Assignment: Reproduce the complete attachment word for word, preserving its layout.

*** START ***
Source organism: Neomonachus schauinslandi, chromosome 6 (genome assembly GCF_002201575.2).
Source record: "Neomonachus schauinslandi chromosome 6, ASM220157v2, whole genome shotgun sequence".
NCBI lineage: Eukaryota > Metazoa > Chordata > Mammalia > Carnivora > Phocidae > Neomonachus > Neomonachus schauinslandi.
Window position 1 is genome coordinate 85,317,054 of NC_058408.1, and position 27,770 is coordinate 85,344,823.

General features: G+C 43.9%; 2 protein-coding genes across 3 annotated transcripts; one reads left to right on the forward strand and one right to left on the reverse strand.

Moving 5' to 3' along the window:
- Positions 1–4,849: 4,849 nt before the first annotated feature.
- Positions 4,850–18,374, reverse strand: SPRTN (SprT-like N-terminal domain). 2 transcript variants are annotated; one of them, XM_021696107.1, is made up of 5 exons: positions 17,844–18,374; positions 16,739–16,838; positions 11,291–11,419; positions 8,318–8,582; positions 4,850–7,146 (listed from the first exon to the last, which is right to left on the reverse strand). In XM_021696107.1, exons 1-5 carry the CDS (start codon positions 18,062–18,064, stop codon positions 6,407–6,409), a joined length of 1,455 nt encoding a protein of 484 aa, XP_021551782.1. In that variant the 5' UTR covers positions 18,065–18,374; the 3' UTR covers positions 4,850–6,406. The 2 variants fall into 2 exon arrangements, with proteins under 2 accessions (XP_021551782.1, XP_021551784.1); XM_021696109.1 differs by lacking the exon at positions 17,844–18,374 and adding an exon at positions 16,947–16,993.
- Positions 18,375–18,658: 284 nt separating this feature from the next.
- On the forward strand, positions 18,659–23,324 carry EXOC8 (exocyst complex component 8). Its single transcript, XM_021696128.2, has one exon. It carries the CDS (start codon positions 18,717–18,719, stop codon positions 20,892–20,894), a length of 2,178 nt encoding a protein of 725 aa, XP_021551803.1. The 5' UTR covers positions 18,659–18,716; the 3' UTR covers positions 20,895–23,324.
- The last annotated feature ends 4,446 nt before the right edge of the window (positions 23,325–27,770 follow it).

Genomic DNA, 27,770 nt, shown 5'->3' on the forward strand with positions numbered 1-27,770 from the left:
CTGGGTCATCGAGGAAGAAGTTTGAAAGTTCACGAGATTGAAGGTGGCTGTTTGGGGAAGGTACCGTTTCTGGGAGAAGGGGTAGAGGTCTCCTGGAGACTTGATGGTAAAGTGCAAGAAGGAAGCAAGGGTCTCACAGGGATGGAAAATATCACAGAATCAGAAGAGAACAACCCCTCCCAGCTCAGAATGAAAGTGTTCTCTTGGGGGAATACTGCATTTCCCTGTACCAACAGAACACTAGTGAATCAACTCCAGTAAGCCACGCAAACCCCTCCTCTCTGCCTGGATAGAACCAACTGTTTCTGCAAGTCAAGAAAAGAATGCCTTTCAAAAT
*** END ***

Source organism: Neomonachus schauinslandi, chromosome 6 (genome assembly GCF_002201575.2).
Source record: "Neomonachus schauinslandi chromosome 6, ASM220157v2, whole genome shotgun sequence".
NCBI lineage: Eukaryota > Metazoa > Chordata > Mammalia > Carnivora > Phocidae > Neomonachus > Neomonachus schauinslandi.
Window position 1 is genome coordinate 85,317,054 of NC_058408.1, and position 27,770 is coordinate 85,344,823.

General features: G+C 43.9%; 2 protein-coding genes across 3 annotated transcripts; one reads left to right on the forward strand and one right to left on the reverse strand.

Moving 5' to 3' along the window:
- Positions 1–4,849: 4,849 nt before the first annotated feature.
- Positions 4,850–18,374, reverse strand: SPRTN (SprT-like N-terminal domain). 2 transcript variants are annotated; one of them, XM_021696107.1, is made up of 5 exons: positions 17,844–18,374; positions 16,739–16,838; positions 11,291–11,419; positions 8,318–8,582; positions 4,850–7,146 (listed from the first exon to the last, which is right to left on the reverse strand). In XM_021696107.1, exons 1-5 carry the CDS (start codon positions 18,062–18,064, stop codon positions 6,407–6,409), a joined length of 1,455 nt encoding a protein of 484 aa, XP_021551782.1. In that variant the 5' UTR covers positions 18,065–18,374; the 3' UTR covers positions 4,850–6,406. The 2 variants fall into 2 exon arrangements, with proteins under 2 accessions (XP_021551782.1, XP_021551784.1); XM_021696109.1 differs by lacking the exon at positions 17,844–18,374 and adding an exon at positions 16,947–16,993.
- Positions 18,375–18,658: 284 nt separating this feature from the next.
- On the forward strand, positions 18,659–23,324 carry EXOC8 (exocyst complex component 8). Its single transcript, XM_021696128.2, has one exon. It carries the CDS (start codon positions 18,717–18,719, stop codon positions 20,892–20,894), a length of 2,178 nt encoding a protein of 725 aa, XP_021551803.1. The 5' UTR covers positions 18,659–18,716; the 3' UTR covers positions 20,895–23,324.
- The last annotated feature ends 4,446 nt before the right edge of the window (positions 23,325–27,770 follow it).

Genomic DNA, 27,770 nt, shown 5'->3' on the forward strand with positions numbered 1-27,770 from the left:
CTGGGTCATCGAGGAAGAAGTTTGAAAGTTCACGAGATTGAAGGTGGCTGTTTGGGGAAGGTACCGTTTCTGGGAGAAGGGGTAGAGGTCTCCTGGAGACTTGATGGTAAAGTGCAAGAAGGAAGCAAGGGTCTCACAGGGATGGAAAATATCACAGAATCAGAAGAGAACAACCCCTCCCAGCTCAGAATGAAAGTGTTCTCTTGGGGGAATACTGCATTTCCCTGTACCAACAGAACACTAGTGAATCAACTCCAGTAAGCCACGCAAACCCCTCCTCTCTGCCTGGATAGAACCAACTGTTTCTGCAAGTCAAGAAAAGAATGCCTTTCAAAAT